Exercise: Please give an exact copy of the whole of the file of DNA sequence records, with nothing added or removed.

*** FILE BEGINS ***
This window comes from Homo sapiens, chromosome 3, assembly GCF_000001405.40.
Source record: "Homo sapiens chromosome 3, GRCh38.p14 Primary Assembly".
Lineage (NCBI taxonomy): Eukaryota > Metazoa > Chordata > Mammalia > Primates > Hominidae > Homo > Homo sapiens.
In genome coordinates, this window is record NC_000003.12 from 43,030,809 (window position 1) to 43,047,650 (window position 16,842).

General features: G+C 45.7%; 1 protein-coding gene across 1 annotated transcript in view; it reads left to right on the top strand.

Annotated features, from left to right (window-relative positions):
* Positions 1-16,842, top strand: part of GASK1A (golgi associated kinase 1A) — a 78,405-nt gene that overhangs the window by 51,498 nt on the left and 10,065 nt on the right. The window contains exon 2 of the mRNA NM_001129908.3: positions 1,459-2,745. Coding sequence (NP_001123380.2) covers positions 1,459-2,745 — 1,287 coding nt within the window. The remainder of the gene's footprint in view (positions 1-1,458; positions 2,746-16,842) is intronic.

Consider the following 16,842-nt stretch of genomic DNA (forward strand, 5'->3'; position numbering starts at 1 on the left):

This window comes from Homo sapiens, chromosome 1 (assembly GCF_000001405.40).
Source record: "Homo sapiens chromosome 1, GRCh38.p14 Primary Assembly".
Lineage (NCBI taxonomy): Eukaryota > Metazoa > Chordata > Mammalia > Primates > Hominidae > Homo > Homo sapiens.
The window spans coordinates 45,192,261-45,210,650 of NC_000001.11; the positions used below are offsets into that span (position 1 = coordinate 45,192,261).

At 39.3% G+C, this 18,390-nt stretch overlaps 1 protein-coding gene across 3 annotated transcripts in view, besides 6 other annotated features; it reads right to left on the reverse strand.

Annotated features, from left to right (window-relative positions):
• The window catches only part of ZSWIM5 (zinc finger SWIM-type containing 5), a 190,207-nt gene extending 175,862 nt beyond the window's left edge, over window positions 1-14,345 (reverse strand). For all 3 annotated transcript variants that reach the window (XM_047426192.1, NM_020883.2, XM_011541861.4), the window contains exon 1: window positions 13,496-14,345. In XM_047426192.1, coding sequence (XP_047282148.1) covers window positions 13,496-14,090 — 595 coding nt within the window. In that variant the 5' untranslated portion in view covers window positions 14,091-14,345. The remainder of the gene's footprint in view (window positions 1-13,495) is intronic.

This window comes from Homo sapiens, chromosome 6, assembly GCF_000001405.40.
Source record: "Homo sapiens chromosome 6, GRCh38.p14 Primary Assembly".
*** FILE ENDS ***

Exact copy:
This window comes from Homo sapiens, chromosome 3, assembly GCF_000001405.40.
Source record: "Homo sapiens chromosome 3, GRCh38.p14 Primary Assembly".
Lineage (NCBI taxonomy): Eukaryota > Metazoa > Chordata > Mammalia > Primates > Hominidae > Homo > Homo sapiens.
In genome coordinates, this window is record NC_000003.12 from 43,030,809 (window position 1) to 43,047,650 (window position 16,842).

General features: G+C 45.7%; 1 protein-coding gene across 1 annotated transcript in view; it reads left to right on the top strand.

Annotated features, from left to right (window-relative positions):
* Positions 1-16,842, top strand: part of GASK1A (golgi associated kinase 1A) — a 78,405-nt gene that overhangs the window by 51,498 nt on the left and 10,065 nt on the right. The window contains exon 2 of the mRNA NM_001129908.3: positions 1,459-2,745. Coding sequence (NP_001123380.2) covers positions 1,459-2,745 — 1,287 coding nt within the window. The remainder of the gene's footprint in view (positions 1-1,458; positions 2,746-16,842) is intronic.

Consider the following 16,842-nt stretch of genomic DNA (forward strand, 5'->3'; position numbering starts at 1 on the left):

This window comes from Homo sapiens, chromosome 1 (assembly GCF_000001405.40).
Source record: "Homo sapiens chromosome 1, GRCh38.p14 Primary Assembly".
Lineage (NCBI taxonomy): Eukaryota > Metazoa > Chordata > Mammalia > Primates > Hominidae > Homo > Homo sapiens.
The window spans coordinates 45,192,261-45,210,650 of NC_000001.11; the positions used below are offsets into that span (position 1 = coordinate 45,192,261).

At 39.3% G+C, this 18,390-nt stretch overlaps 1 protein-coding gene across 3 annotated transcripts in view, besides 6 other annotated features; it reads right to left on the reverse strand.

Annotated features, from left to right (window-relative positions):
• The window catches only part of ZSWIM5 (zinc finger SWIM-type containing 5), a 190,207-nt gene extending 175,862 nt beyond the window's left edge, over window positions 1-14,345 (reverse strand). For all 3 annotated transcript variants that reach the window (XM_047426192.1, NM_020883.2, XM_011541861.4), the window contains exon 1: window positions 13,496-14,345. In XM_047426192.1, coding sequence (XP_047282148.1) covers window positions 13,496-14,090 — 595 coding nt within the window. In that variant the 5' untranslated portion in view covers window positions 14,091-14,345. The remainder of the gene's footprint in view (window positions 1-13,495) is intronic.

This window comes from Homo sapiens, chromosome 6, assembly GCF_000001405.40.
Source record: "Homo sapiens chromosome 6, GRCh38.p14 Primary Assembly".